Wie verhext!


Andreas Pelikan

ALEA 2008

No. of Players:
3 - 5



In the last few years the RAVENSBURGER offspring ALEA has made itself a name especially in the sector of complex specialist boardgames, keeping among its choice of games award winners like Tadsch Mahal, Puerto Rico or Louis XIV. As a sideline, ALEA also has produced a few card-based games in sized-down boxes, but all of their games have a considerable playing depth and a palpable strategic background in common. Thus, I was left quite surprised after a few rounds of their new cardgame Wie verhext! by Andreas Pelikan, since the game is a fast paced game of trumps which stands quite apart from the other titles ALEA has released so far. But let's first have a look at the rules...

Wie verhext! stands before a background of magic and sorcery, and the players have to try to win most victory points by brewing valuable potions and stealing gold and ingredients from their competitors. At the beginning of the game five stacks of cards are prepared and placed in the middle of the table: the three Cauldron decks (each consisting respectively of seven iron, copper or silver cauldrons) and the two Shelves decks (each with five ingredients or gold shelves). Each of these cards features a victory points value in its lower right corner, and the cards in each deck are arranged in a way that the cards with the lowest value lie on top of the stack and the cards with the highest value go to the bottom. In addition, a deck of spell cards is shuffled and the top card is placed openly on the table. As a starting equipment, each player receives 2 gold, one drop of each kind of ingredients (red Wolfblood, white Snake poison, green Herbal stock). Also, each player receives an identical deck of twelve different character cards which he will use during the game.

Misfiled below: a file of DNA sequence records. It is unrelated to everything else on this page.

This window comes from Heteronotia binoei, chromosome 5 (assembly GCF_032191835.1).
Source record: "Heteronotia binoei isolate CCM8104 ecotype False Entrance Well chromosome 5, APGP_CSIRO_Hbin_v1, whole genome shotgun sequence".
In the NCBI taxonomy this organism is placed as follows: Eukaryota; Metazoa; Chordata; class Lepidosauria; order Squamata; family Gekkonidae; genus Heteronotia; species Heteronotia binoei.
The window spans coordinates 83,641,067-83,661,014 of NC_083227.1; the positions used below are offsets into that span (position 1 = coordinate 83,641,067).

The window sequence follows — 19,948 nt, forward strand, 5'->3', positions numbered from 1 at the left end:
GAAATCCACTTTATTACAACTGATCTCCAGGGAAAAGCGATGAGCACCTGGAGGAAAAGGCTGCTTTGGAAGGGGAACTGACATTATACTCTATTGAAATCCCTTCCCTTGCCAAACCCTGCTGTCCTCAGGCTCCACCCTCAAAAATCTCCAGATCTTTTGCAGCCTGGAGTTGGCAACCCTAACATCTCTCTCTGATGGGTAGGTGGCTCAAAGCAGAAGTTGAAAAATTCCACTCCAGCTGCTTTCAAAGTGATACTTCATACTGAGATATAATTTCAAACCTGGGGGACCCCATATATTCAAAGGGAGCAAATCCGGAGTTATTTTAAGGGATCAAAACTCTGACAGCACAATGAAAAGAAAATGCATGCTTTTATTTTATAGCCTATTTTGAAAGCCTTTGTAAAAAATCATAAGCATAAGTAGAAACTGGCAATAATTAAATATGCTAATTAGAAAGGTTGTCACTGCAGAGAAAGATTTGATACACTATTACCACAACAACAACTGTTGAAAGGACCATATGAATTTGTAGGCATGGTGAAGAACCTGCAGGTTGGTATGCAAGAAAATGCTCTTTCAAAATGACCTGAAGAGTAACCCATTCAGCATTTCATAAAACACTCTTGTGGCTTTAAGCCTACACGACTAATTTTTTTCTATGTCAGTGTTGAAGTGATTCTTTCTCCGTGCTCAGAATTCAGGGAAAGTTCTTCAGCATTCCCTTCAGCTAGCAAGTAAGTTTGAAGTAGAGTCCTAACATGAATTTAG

The game is played in rounds, and at the beginning of each round all the players simultaneously and secretly chose five of their character cards which they want to use in the current round. Once all players have chosen their cards, the current start player will chose one of his character cards and place it openly on the table, proclaiming himself as being that character in the current round. In clockwise order, the other players now have to check their hand cards whether they have chosen to take the same character card to their hand for the current round. If they should not possess the card, they will simply have to pass, but if they should possess the character as well they have to play the card and will be faced with a choice:

  • On the one hand, the first player with the character card can be identified as an impostor, with the later character card consequently overruling the earlier character card of the start player, thus giving the later player the chance to proclaim himself to be the true character. However, this action is connected with the inherent danger that an even later player in the clockwise order may have the same character card as well, so that he once again may overcome the current player and take the identity to himself.
  • On the other hand, the player in possession of an already revealed character may refrain from challenging the earlier player, and he may simply agree and ask for the character's boon.